In Honor of Pondering Lives

In Honor of Pondering Lives December 22, 2023

In Honor of Pondering Lives

Photo Sami Aksu


Everyone has seen at least a depiction of The Thinker – a bronze sculpture by Auguste Rodin. The work depicts a nude male figure of heroic size sitting on a rock. He is seen leaning over, his right elbow placed on his left thigh, holding the weight of his chin on the back of his right hand. The pose is one of deep thought and contemplation, and the statue is often used as an image to represent philosophy.

The Thinker
Photo credit Vivian Gomes

I contend that Mary should be the subject of “The Thinker.”  Imagine a bronze sculpture of a nude woman sitting on a rock as she ponders, well, everything. Would our confused sexual minds be able to see a woman as the powerful thinker of the universe or would we be trapped in sexual assumptions?

I recommend that my preaching students, when they graduate from seminary, and become pastors, develop a study contract with the congregation. As a pastor, you are responsible for the intellectual development of your congregation. The primary way that you accomplish this vital task is through reading and sharing the results of your reading in your sermons. Stanley Hauerwas puts it exactly right for me: “The reading habits you have developed during your studies are habits crucial for sustaining your life in the ministry. I am sure you have read many good books in seminary, but that reading is meant to prepare you to spend a life reading. You must continue to read and study even though you may receive little reward for doing so. You must, moreover, help the people you serve recognize that their support of your study is a good the whole people of God have in common.”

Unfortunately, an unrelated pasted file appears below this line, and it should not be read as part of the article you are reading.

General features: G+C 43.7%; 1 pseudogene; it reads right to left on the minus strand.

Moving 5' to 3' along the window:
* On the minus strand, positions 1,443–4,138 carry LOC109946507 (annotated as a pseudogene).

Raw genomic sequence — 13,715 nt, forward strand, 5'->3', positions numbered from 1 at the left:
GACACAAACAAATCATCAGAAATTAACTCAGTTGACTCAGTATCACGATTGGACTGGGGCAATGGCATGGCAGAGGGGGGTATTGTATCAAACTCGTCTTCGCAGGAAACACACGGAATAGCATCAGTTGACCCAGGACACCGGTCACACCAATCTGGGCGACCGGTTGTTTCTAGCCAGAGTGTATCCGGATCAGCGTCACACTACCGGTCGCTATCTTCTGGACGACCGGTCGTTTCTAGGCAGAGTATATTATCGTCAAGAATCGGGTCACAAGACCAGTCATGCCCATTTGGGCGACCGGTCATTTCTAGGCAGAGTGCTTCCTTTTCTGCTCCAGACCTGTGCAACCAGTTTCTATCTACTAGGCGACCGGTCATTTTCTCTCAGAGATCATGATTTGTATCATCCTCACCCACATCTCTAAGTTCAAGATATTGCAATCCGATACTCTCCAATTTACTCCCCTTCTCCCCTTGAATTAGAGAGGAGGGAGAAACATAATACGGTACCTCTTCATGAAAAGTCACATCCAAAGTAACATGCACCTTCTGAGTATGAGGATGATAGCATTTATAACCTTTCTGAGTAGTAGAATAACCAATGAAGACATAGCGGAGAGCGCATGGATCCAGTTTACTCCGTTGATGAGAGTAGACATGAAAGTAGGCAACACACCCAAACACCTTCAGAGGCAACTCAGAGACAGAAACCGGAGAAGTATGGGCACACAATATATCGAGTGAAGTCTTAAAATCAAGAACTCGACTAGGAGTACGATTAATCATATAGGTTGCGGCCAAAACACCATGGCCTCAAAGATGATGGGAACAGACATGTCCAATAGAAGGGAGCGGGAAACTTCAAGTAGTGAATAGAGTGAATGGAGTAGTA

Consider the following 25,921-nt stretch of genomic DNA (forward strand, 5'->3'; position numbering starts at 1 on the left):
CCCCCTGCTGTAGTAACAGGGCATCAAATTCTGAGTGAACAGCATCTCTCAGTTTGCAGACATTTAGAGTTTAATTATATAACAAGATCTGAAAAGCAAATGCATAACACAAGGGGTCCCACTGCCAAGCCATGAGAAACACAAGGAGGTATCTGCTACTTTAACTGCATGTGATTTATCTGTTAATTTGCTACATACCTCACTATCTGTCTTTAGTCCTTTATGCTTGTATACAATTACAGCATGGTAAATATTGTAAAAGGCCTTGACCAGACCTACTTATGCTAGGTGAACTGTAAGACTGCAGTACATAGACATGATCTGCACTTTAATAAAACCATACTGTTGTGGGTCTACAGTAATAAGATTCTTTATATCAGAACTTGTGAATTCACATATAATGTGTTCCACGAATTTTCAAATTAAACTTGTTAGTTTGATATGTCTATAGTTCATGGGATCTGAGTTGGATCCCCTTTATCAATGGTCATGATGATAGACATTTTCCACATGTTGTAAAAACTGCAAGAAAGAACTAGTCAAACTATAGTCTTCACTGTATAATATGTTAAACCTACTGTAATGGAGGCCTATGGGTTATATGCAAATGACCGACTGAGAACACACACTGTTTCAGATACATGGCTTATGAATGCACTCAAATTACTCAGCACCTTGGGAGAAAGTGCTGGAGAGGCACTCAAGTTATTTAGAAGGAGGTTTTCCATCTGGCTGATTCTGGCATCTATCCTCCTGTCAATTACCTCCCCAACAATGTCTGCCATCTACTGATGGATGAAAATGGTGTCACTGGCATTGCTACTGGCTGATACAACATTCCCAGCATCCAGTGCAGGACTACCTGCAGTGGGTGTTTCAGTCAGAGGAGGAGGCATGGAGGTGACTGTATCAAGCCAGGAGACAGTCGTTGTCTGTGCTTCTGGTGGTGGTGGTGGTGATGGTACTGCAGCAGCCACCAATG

The Gospel Reading for Christmas Eve, Advent IV, says that Mary “pondered.” What a magnificent word! Great preachers are great ponderers. They are women and men with analogical imaginations. They help others make connections not normally thought about, seen, or acted upon.

Taking time to ponder requires patience, hard work, and time. Ellen F. Davis reminds us of what is required for the pondering mind: “Most new seminarians are schooled in textbooks, operators’ manuals, and plot-driven novels. They know how to skim for content, yet relatively few of them are experienced with literary complexity. Moreover, the Bible is the last place they expect their reading skills to prove inadequate, since most entering students think they know what is there, even if they have never actually read it. So the first task that confronts them — or should confront them — is to learn to read in a radically different way.”

In honor of Mary’s superior intellect, I lift up a few books that I have read this year by an array of amazing women of scholarship.

Lynn Hunt, History: Why It Matters.

Sara Ahmed, The Pursuit of Happiness and The Cultural Politics of Emotion.

Joyce Appleby, Lynn Hunt, and Margaret Jacob, Telling the Truth about History

Brenda Wineapple, Ecstatic Nation.

Jennifer R. Mercieca, Demagogue for President.

Heather McGee, The Sum of Us.

Flannery O’Connor, Mystery and Manners.

Barbara Brown Taylor, When God Is Silent       

Ellen F. Davis, Wondrous Depth : Preaching the Old Testament.

Kenyatta R. Gilbert, A Pursued Justice: Black Preaching from the Great Migration to Civil Rights.

Anne Applebaum, Twilight of Democracy: The Seductive Lure of Authoritarianism.

Kate Bowler, Blessed: A History of the American Prosperity Gospel.

Mary Oliver, A Poetry Handbook.

As the angel Gabriel said to Mary, “Greetings favored ones!”

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